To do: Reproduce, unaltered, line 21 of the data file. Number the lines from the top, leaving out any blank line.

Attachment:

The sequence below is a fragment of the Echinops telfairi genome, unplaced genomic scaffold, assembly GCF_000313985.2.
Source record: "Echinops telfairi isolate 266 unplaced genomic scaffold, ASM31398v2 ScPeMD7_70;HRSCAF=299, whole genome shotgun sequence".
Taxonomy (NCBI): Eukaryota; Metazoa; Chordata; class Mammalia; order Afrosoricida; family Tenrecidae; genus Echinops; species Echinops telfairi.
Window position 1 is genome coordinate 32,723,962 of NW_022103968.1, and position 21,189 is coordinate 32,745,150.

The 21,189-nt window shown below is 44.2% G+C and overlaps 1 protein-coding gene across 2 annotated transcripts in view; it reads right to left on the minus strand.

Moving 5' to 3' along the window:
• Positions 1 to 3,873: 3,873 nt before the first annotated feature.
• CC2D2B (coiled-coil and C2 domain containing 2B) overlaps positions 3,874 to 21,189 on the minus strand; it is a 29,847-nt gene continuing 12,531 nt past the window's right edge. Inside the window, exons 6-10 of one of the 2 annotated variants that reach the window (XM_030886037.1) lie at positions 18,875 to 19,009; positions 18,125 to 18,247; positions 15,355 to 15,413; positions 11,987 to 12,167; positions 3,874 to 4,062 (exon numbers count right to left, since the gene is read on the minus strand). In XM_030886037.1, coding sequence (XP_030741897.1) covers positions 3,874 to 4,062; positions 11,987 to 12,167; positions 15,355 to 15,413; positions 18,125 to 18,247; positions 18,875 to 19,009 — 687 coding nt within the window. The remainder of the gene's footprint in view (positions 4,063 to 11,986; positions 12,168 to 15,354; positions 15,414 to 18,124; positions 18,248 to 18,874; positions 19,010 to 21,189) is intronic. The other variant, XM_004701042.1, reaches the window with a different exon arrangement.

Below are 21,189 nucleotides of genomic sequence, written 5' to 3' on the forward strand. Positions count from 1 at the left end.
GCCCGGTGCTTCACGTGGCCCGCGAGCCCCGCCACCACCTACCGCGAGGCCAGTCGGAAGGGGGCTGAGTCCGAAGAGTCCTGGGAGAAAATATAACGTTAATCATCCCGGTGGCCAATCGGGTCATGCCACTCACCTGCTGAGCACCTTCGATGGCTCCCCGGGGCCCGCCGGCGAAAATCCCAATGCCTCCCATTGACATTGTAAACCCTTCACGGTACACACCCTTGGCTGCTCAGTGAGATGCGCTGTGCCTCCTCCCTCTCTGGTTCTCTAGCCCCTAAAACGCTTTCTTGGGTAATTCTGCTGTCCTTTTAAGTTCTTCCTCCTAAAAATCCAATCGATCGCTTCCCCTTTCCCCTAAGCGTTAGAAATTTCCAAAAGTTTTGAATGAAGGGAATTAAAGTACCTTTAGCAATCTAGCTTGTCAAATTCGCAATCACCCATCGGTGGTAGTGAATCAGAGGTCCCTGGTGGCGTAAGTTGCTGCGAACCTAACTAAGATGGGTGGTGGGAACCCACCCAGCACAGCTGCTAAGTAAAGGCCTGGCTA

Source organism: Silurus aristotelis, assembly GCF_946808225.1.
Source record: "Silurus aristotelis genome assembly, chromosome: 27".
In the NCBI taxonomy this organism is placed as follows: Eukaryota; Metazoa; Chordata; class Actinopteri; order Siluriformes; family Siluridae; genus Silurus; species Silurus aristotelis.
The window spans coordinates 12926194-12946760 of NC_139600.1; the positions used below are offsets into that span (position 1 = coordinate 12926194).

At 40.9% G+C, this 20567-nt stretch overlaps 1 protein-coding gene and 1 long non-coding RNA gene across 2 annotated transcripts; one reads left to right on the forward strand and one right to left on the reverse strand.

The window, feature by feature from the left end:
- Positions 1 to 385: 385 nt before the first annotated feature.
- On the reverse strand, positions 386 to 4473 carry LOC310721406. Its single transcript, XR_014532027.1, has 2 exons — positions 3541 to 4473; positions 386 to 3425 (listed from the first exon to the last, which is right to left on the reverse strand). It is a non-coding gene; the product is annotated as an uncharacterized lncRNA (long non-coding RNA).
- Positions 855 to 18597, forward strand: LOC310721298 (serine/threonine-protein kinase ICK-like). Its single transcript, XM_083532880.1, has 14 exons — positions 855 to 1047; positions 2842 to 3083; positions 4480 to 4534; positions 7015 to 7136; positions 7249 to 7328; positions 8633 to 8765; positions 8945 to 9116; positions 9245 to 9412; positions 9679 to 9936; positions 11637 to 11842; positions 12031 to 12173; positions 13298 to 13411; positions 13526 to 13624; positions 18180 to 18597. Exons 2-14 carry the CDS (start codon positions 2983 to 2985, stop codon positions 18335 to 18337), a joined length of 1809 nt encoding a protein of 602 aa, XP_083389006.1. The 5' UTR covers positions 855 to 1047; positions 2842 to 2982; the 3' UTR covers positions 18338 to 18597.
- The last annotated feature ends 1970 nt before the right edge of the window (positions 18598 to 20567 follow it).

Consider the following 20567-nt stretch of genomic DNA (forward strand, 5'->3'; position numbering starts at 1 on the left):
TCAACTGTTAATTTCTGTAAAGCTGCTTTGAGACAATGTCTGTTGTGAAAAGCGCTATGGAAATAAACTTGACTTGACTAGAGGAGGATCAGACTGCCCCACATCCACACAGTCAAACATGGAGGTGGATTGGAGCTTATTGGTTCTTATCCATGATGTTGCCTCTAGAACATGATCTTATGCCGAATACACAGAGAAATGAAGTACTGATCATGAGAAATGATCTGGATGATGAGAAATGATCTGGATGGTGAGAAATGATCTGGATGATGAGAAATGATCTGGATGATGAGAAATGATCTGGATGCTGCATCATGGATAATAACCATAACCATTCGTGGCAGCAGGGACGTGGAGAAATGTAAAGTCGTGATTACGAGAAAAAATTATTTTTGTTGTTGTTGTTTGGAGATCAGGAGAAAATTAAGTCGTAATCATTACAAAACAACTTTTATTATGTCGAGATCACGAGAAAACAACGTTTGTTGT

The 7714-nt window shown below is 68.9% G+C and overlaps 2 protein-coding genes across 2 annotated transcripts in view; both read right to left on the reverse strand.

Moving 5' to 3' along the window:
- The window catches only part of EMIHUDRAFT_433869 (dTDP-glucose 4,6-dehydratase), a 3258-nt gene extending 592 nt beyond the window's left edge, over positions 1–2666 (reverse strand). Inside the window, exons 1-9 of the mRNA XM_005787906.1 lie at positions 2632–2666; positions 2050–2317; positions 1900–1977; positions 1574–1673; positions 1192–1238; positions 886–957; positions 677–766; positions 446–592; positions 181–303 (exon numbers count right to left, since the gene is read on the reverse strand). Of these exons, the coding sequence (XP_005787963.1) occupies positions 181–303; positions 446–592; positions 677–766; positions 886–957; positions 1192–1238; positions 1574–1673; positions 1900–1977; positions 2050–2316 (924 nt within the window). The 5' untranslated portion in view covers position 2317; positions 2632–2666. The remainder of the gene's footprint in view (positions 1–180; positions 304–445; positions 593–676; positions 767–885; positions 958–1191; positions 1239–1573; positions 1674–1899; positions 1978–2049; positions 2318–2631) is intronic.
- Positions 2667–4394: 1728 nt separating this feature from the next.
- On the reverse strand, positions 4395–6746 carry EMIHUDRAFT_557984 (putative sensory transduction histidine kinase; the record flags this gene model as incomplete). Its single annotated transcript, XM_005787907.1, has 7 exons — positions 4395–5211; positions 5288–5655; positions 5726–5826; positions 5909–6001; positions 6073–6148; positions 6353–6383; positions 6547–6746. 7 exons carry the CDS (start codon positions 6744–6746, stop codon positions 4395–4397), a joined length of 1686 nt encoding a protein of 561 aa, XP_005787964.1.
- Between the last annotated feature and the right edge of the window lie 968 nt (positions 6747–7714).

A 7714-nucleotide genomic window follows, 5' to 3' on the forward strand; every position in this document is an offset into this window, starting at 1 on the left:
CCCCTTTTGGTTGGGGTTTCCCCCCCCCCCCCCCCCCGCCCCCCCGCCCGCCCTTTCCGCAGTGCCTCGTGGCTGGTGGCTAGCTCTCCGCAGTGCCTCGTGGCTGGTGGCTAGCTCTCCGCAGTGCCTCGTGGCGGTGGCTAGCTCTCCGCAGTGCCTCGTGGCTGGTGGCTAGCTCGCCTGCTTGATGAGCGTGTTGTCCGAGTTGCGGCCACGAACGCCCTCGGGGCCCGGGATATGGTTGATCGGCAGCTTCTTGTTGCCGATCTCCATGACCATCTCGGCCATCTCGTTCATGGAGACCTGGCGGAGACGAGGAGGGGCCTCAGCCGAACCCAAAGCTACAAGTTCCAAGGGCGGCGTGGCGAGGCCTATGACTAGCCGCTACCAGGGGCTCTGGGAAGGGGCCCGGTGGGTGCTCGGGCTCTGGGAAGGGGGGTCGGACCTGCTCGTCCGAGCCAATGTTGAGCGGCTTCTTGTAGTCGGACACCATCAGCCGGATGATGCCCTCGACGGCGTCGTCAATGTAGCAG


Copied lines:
Consider the following 20567-nt stretch of genomic DNA (forward strand, 5'->3'; position numbering starts at 1 on the left):